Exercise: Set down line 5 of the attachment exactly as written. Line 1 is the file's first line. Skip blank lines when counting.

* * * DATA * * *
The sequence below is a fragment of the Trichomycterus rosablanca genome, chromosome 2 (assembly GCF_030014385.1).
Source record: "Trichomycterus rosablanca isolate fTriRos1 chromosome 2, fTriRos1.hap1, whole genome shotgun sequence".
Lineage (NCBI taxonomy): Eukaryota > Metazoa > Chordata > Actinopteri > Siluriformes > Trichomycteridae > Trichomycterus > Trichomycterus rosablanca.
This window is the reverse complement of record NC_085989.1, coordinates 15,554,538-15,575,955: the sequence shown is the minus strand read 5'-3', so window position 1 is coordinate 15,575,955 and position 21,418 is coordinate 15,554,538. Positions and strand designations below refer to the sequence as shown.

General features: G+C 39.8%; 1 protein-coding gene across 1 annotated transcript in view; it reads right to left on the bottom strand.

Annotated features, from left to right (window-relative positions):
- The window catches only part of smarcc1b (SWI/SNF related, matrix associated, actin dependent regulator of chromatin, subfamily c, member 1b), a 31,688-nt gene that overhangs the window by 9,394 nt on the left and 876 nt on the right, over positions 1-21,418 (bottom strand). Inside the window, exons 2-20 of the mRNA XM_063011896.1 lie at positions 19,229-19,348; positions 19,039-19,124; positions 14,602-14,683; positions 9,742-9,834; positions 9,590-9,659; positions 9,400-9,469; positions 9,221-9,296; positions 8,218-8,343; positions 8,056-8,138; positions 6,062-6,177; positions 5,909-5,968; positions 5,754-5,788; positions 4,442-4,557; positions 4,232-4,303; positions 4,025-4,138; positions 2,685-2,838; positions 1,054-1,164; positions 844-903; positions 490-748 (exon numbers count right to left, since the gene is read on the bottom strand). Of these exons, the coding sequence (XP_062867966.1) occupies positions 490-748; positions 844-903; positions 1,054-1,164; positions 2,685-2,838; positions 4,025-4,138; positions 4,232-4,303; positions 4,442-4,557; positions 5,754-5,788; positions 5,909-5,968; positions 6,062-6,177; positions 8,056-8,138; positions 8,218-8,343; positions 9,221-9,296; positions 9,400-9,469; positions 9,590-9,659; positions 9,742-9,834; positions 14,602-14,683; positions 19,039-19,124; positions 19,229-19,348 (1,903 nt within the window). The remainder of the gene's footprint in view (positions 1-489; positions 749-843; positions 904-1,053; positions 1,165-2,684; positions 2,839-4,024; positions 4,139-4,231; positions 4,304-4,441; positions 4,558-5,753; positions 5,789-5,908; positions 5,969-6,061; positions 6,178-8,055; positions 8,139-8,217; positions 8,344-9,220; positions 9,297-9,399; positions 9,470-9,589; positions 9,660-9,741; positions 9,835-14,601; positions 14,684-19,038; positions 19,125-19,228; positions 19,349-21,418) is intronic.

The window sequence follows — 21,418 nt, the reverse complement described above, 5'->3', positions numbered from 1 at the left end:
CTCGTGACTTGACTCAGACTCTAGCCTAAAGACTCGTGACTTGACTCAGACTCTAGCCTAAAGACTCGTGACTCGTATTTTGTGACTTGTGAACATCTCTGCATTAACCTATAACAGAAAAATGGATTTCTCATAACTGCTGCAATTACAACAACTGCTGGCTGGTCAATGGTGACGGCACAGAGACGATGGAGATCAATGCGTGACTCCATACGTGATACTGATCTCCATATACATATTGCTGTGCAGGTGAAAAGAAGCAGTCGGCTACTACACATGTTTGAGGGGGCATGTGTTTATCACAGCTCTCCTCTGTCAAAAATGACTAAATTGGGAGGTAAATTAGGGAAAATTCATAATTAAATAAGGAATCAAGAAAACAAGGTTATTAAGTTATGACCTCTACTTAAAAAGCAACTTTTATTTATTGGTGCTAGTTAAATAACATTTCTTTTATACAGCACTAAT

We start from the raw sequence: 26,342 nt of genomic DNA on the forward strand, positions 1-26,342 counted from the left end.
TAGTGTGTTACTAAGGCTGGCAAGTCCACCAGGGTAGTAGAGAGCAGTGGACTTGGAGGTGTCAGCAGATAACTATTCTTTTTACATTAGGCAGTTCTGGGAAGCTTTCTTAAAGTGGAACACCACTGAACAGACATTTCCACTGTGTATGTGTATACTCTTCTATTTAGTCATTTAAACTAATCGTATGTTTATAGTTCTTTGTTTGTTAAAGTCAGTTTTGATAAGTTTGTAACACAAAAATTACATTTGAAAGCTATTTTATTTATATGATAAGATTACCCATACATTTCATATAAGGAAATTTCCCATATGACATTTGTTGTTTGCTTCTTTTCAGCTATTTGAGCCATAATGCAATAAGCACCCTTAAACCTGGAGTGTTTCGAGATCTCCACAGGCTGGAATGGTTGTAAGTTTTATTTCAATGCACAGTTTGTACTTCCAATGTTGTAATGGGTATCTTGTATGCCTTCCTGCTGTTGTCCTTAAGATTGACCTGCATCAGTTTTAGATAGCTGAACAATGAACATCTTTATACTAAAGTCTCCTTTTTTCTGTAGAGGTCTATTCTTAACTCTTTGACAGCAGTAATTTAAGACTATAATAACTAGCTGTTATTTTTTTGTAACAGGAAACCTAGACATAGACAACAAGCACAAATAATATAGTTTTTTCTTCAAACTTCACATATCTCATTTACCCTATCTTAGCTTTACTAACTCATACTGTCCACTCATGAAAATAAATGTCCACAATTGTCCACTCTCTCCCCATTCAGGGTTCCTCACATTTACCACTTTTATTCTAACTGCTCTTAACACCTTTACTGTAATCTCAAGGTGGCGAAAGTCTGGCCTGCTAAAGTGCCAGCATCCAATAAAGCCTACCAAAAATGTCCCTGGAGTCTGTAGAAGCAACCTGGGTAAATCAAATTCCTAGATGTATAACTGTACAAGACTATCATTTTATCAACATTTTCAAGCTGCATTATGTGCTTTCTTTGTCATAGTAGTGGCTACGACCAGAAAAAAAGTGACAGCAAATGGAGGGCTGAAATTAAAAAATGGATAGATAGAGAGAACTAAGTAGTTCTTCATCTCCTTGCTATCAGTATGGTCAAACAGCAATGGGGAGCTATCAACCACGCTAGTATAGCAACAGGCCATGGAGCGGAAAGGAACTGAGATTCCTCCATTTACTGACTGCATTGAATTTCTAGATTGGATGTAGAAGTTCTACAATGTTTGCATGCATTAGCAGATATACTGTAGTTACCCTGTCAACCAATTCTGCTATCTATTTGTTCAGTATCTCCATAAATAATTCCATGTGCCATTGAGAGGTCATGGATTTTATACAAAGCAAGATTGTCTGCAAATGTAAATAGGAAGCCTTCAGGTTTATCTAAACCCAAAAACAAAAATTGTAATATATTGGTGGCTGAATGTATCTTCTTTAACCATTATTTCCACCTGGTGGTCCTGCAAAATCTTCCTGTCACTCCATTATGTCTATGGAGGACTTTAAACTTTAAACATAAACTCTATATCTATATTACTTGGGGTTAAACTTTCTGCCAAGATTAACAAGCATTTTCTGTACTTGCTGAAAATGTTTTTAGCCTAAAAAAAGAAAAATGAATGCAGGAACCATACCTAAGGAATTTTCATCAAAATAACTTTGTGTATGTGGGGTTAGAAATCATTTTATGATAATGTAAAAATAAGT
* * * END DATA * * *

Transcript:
General features: G+C 39.8%; 1 protein-coding gene across 1 annotated transcript in view; it reads right to left on the bottom strand.